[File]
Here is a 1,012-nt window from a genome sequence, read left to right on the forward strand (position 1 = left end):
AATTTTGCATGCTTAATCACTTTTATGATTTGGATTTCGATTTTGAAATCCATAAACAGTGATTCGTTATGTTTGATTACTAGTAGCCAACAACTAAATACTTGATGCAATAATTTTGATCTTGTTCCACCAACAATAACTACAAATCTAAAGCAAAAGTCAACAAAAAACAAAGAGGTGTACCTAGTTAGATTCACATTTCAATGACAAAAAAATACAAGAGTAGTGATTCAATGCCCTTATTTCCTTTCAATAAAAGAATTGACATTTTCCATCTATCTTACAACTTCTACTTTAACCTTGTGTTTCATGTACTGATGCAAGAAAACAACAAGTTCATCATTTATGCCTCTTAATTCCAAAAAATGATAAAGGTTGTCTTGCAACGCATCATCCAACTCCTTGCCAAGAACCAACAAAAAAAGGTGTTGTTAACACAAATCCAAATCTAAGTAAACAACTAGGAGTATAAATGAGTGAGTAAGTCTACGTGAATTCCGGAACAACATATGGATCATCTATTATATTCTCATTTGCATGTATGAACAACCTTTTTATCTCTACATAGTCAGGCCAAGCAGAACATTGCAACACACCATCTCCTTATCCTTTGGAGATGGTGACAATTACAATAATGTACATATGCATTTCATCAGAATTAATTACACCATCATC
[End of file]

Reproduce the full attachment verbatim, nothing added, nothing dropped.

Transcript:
Here is a 1,012-nt window from a genome sequence, read left to right on the forward strand (position 1 = left end):
AATTTTGCATGCTTAATCACTTTTATGATTTGGATTTCGATTTTGAAATCCATAAACAGTGATTCGTTATGTTTGATTACTAGTAGCCAACAACTAAATACTTGATGCAATAATTTTGATCTTGTTCCACCAACAATAACTACAAATCTAAAGCAAAAGTCAACAAAAAACAAAGAGGTGTACCTAGTTAGATTCACATTTCAATGACAAAAAAATACAAGAGTAGTGATTCAATGCCCTTATTTCCTTTCAATAAAAGAATTGACATTTTCCATCTATCTTACAACTTCTACTTTAACCTTGTGTTTCATGTACTGATGCAAGAAAACAACAAGTTCATCATTTATGCCTCTTAATTCCAAAAAATGATAAAGGTTGTCTTGCAACGCATCATCCAACTCCTTGCCAAGAACCAACAAAAAAAGGTGTTGTTAACACAAATCCAAATCTAAGTAAACAACTAGGAGTATAAATGAGTGAGTAAGTCTACGTGAATTCCGGAACAACATATGGATCATCTATTATATTCTCATTTGCATGTATGAACAACCTTTTTATCTCTACATAGTCAGGCCAAGCAGAACATTGCAACACACCATCTCCTTATCCTTTGGAGATGGTGACAATTACAATAATGTACATATGCATTTCATCAGAATTAATTACACCATCATC